A long 13 hours later we were in LAX, the thriving hub of transportation that it is. After disembarking we were lead to immigration where they took not only our entire set of fingerprints but also our photo. I’d known for a long time that the USA had been doing this and whilst I didn’t object to doing it, I still didn’t feel completely comfortable with this piece of security theatre. Still it was painless at least and once we were out of there our bags were waiting for us, ready to be picked up. After spending a confusing 30 minutes trying to figure out where each of us had to go (Rebecca is going onto Canada, myself Orlando) we finally found the shuttle Rebecca had to take. Mere minutes later it arrived and she was whisked away to LAX Terminal 2 where she would catch her flight to Canada.
I stumbled around trying to find my way into the terminal that would take me to my final destination on this leg of my journey, getting hopelessly lost in the desolate landscape of LAX. I eventually found my way there through a long corridor that started evoking images of Orwell’s 1984, with a loudspeaker blaring warnings and my footsteps echoing in the lonely fluorescence. Then I was greeted with the friendly face of the TSA and my first ever American airport security check. They went over everyone’s ID with a UV light, took people’s bottles of water, made everyone take off their shoes and frisked about 1 in every 5 passengers. Suddenly the Australian security checks seemed mild in comparison. I got through with barely a second glance, but yet again I had that terrible feeling that my civil liberties were dying as the USA’s paranoia. This country didn’t make the greatest first impression.
I tried fruitlessly to find wifi and a working ATM, the lifeblood of my generation. None of the ATMs could do a cash withdrawal on my cards, even the Westpac one that’s apparently in cahoots with the Bank of America (which I was trying to use). All the wifi hotspots were either secured or paid portals leaving me disconnected and alone. I did nothing for almost an hour before sitting down to write this, thinking there was no point if I couldn’t publish it right away. Still writing is a great way to pass the time and I still had over an hour before my next flight was scheduled to depart.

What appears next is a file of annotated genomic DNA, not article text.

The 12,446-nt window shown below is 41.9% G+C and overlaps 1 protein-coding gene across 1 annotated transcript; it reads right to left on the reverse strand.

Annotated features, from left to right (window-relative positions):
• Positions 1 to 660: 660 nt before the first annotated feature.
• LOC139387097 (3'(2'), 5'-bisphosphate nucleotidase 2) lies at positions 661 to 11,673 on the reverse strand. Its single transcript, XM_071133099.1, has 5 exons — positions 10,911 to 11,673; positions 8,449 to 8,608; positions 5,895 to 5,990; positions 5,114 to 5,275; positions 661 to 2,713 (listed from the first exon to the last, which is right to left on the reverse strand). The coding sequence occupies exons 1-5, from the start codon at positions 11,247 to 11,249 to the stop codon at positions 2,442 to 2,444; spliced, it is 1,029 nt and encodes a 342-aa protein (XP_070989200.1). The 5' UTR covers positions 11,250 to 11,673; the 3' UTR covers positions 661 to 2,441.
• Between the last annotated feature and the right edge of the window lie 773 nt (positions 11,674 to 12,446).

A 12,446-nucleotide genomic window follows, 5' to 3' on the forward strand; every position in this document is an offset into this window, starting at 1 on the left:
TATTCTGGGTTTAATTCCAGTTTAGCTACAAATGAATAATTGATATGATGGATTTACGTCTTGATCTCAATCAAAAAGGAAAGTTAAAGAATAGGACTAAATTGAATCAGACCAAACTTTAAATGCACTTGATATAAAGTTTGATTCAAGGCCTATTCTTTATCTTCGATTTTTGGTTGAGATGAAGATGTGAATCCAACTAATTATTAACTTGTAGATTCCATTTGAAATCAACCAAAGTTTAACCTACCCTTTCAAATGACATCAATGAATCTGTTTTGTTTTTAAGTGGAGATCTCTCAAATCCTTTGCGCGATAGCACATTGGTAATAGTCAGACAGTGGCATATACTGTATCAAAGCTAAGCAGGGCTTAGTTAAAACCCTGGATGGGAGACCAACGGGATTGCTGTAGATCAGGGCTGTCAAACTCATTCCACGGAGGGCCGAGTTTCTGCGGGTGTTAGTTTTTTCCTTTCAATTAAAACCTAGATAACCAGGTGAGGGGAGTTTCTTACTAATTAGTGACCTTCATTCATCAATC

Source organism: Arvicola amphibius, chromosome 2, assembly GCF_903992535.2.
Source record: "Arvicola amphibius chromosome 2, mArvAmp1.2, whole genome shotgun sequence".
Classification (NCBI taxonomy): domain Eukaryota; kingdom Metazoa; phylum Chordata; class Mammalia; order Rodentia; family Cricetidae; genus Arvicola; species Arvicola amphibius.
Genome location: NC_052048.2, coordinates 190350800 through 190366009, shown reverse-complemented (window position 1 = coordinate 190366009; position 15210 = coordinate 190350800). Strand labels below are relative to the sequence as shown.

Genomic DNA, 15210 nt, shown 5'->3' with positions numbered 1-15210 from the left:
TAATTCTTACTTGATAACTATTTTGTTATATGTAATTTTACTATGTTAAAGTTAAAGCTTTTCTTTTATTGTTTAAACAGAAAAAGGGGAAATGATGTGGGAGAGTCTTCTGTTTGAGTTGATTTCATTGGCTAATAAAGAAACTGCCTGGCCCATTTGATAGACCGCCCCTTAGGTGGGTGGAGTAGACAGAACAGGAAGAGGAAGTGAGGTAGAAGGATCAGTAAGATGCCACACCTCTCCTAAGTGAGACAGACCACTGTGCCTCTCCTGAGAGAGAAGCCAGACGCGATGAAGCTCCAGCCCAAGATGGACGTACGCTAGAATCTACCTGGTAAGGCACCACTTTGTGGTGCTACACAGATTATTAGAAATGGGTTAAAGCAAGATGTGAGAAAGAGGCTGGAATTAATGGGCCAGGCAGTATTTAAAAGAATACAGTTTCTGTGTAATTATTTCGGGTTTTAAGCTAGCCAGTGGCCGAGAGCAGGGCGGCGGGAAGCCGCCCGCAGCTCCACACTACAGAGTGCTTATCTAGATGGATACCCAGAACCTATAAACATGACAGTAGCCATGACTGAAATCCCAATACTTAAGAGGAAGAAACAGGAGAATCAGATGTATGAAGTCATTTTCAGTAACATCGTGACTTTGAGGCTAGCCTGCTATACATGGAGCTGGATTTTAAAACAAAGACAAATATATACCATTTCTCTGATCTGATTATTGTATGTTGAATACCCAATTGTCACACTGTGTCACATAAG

The flight to Orlando was painful, even though I lucked out with the emergency exit row. Neither of my temporary travel friends were interested in striking up a conversation and the jet lag was setting in with vengeance. Couple that with my bony ass being unable to find comfort in the seats and it was 5 hours in the air that couldn’t go fast enough. I eventually found solace in one of the books I had picked up (Pandora’s Star by Peter F. Hamilton) and managed to pass the majority of time without too much fuss. Then came the dreaded moment, would my luggage be there to greet me when I landed?
Although I’ve never lost anything through the airports I still have a healthy paranoia about them. If it’s anything but a direct flight I always think it’s going to get lost in the airport machine, doomed to bounce endlessly around the globe while I lay stranded, devoid of my clothes and other miscellany. 10 minutes after landing however there my bag was, just as I had left it at LAX 6 hours earlier. Flush with the victory of picking up my luggage I made a break for my hotel for the night, the Hyatt Regency at the Orlando airport.
Unbeknownst to me the large atrium I had walked through to get my bags was in fact the hotel itself. After grabbing my keys I went to my room, which as it turns out is quite opulent. After quickly changing into something more comfortable I went to the gym for a quick workout before making my way out for dinner. I decided to try the in hotel restaurant, McCoy’s Bar and Grill. The food was so-so but the Californian wine was quite good and the service was unlike anything I had ever experienced before. This definitely was capitalism taken to the extreme where minimum wage workers fight their way out of there by providing you the ultimate in service. Having dinner out in Australia feels like getting spat in the face by comparison.
And now I’ve resigned myself to finishing off the $30 bottle of wine I have beside me and watching the Discovery channel until I pass out. Hopefully my plan skirts around the horrible jet lag I felt earlier, but either way tomorrow I take on the challenge of trying to drive on the wrong side of the road in a Toyota Corolla, in preparation for one of the reasons I came here: to drive a corvette around Florida for a week.